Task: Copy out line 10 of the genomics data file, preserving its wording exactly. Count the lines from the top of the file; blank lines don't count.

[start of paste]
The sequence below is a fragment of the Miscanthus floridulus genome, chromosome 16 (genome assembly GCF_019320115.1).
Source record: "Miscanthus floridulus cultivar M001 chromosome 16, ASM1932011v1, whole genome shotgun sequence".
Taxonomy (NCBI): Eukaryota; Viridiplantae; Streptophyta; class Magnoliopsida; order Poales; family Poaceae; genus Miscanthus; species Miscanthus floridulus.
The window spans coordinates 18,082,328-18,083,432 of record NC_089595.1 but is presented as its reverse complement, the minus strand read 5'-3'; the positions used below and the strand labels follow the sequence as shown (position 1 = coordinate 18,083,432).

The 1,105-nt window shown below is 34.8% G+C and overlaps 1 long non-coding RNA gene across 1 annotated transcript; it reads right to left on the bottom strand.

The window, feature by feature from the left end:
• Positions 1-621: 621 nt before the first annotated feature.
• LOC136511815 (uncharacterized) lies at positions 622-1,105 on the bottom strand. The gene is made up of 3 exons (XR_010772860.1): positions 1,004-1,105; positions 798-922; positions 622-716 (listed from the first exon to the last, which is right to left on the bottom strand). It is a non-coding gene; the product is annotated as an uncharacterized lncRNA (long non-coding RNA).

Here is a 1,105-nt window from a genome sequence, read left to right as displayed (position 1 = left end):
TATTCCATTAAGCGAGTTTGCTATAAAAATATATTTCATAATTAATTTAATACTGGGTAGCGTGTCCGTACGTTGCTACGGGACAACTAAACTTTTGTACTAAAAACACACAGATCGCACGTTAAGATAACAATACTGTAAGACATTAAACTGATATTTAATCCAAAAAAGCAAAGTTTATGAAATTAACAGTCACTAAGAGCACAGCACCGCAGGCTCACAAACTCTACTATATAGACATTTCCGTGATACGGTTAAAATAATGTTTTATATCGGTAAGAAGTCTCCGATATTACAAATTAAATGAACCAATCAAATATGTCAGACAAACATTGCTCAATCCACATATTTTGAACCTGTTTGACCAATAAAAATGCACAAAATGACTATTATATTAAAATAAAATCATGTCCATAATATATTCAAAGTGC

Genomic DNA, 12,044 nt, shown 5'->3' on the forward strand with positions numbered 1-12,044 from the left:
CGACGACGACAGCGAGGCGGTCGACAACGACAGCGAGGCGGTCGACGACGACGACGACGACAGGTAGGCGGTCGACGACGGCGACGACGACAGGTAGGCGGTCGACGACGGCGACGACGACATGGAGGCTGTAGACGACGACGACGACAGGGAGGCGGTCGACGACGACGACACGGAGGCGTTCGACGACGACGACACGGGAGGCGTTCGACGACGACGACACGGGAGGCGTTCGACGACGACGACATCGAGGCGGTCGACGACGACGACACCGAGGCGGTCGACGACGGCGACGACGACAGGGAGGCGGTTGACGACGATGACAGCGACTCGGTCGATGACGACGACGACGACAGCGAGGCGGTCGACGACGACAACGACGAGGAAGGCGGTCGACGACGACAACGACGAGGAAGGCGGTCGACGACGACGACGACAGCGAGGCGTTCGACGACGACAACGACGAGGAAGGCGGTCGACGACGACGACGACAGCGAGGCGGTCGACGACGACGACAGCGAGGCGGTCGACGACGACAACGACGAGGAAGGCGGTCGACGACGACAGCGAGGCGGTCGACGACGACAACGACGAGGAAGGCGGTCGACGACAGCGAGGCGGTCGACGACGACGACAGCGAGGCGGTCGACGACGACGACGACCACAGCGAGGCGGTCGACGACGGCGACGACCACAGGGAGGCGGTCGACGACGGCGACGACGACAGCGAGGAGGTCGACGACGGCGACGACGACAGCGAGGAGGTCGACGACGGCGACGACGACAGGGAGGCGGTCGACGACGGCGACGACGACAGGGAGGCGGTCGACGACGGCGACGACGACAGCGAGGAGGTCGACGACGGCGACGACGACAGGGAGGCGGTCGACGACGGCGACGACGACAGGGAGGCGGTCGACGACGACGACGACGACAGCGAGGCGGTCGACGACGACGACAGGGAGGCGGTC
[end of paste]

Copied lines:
TATTCCATTAAGCGAGTTTGCTATAAAAATATATTTCATAATTAATTTAATACTGGGTAGCGTGTCCGTACGTTGCTACGGGACAACTAAACTTTTGTACTAAAAACACACAGATCGCACGTTAAGATAACAATACTGTAAGACATTAAACTGATATTTAATCCAAAAAAGCAAAGTTTATGAAATTAACAGTCACTAAGAGCACAGCACCGCAGGCTCACAAACTCTACTATATAGACATTTCCGTGATACGGTTAAAATAATGTTTTATATCGGTAAGAAGTCTCCGATATTACAAATTAAATGAACCAATCAAATATGTCAGACAAACATTGCTCAATCCACATATTTTGAACCTGTTTGACCAATAAAAATGCACAAAATGACTATTATATTAAAATAAAATCATGTCCATAATATATTCAAAGTGC